Saturday, November 14, 2009

Festival of the Acholi Martyrs

It has been almost a month since my last post. I was in a motorcycle accident in northern Uganda, and have been laid up for a bit. (Motorcycles and SUVs are the only ways to get back into the villages.). The roads are dirt, pothole-ridden, and rough. I am fine, though – mostly soft-tissue damage with a couple broken ribs. I will be back on the road soon.

I promised to report on a festival of the Acholi martyrs, who died in the early twentieth century. The festival is indicative of the Acholi spirit in that a sorrowful event is recognized by celebrating the life that continues. In this way, the gathering is as much about celebrating life after the recent war. Also characteristic is that the Acholi draw from whatever traditions are available – in this case both Christian and traditional African – to express both their sorrow and their joy (see photos).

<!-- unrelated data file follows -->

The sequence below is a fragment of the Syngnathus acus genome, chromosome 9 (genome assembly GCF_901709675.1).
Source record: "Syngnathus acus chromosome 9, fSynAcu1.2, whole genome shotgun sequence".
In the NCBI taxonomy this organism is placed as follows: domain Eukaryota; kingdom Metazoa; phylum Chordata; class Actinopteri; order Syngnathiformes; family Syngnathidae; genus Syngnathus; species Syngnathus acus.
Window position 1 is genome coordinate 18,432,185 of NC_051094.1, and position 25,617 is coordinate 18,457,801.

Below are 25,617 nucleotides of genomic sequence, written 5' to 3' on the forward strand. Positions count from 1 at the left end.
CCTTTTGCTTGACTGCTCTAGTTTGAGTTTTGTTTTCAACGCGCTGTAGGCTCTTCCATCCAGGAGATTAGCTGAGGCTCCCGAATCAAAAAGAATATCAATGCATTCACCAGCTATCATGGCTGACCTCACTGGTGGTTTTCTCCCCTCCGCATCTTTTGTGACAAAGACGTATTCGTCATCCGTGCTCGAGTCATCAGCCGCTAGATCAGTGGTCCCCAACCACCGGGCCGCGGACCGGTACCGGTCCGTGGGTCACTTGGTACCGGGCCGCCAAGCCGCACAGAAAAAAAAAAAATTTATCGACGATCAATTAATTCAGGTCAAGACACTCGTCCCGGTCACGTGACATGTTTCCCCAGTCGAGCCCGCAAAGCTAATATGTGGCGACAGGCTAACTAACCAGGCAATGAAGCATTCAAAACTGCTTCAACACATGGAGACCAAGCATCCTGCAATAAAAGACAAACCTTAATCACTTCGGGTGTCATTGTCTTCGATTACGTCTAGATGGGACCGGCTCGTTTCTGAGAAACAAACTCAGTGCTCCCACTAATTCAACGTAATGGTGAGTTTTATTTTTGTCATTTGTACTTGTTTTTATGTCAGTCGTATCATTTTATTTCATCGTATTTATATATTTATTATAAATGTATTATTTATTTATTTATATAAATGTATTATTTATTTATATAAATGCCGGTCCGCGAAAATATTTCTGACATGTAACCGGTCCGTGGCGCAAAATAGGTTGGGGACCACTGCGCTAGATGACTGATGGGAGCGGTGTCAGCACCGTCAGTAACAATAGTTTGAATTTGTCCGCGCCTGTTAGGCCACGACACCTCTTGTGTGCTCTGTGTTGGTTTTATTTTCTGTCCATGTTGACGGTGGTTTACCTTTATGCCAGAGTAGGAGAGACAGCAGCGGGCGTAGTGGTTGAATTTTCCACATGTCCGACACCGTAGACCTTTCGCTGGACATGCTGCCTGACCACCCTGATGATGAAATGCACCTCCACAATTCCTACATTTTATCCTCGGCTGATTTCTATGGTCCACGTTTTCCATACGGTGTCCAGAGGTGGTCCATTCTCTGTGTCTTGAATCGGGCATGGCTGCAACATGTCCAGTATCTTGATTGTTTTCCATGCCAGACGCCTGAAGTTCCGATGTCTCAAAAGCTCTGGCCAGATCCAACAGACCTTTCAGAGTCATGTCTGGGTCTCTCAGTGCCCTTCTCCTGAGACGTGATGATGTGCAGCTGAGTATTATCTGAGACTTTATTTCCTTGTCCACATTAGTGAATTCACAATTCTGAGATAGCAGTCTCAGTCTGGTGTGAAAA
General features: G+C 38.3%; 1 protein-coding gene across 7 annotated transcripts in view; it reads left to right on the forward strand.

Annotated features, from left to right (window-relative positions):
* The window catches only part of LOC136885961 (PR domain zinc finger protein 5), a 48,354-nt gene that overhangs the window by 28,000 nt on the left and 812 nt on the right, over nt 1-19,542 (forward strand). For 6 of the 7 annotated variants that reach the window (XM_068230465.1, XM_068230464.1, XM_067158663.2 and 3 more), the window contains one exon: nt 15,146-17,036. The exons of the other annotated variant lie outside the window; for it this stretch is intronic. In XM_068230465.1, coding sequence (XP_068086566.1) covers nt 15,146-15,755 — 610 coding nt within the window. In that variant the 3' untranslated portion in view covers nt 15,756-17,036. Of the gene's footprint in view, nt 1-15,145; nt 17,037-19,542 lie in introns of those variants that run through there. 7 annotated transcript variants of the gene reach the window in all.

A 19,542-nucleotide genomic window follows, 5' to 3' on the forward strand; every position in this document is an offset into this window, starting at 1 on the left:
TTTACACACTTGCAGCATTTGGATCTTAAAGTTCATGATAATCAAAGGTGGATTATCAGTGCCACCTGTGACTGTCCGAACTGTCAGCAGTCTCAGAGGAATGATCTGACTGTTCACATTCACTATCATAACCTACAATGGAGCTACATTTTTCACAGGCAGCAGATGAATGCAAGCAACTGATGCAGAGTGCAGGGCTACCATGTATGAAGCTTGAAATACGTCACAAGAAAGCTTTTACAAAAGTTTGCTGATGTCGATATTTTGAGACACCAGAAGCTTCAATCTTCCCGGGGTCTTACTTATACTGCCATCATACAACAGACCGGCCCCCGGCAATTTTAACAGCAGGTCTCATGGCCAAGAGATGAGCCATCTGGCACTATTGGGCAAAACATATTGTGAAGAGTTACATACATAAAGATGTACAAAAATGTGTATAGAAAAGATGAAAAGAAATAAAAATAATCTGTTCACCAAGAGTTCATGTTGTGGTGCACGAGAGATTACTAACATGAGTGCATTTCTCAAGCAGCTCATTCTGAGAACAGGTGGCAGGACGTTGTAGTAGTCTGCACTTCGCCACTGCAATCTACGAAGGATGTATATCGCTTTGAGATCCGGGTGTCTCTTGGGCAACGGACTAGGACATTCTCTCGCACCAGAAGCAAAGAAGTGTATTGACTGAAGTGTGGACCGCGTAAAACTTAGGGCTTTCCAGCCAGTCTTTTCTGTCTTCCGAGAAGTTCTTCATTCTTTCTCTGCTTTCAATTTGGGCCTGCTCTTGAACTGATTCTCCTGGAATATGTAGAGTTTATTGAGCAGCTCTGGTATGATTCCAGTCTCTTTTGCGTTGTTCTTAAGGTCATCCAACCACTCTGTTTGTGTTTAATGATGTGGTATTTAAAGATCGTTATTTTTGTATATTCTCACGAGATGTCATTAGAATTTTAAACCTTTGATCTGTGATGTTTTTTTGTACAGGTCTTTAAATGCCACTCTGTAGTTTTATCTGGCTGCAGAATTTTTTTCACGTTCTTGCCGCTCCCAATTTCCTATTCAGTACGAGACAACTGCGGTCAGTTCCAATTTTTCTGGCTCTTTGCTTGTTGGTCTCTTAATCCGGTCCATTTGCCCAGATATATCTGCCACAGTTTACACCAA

People slept outside on the ground – and I joined them (see photos). I continue to be struck by how the Acholi are knitted together as a people by various bonds of family, clan, and friendship in a way that make hardships into shared experiences and therefore somehow less burdensome. One group of elderly women walked for four days to make it to the festival.

The Acholi work hard, but they also know how to celebrate. People danced late into the night, awoke literally at the crack of dawn on the official day of celebration, and began dancing again (see photos). They wore their best clothes, and somehow – unlike myself – managed to keep them clean. People feasted – slaughtering goats if they had them – and shared what food they had (see photos). Somewhat like a football bowl game, the official activities were only one part of a larger festive gathering where the informal moments are the most salient of all (see photos).

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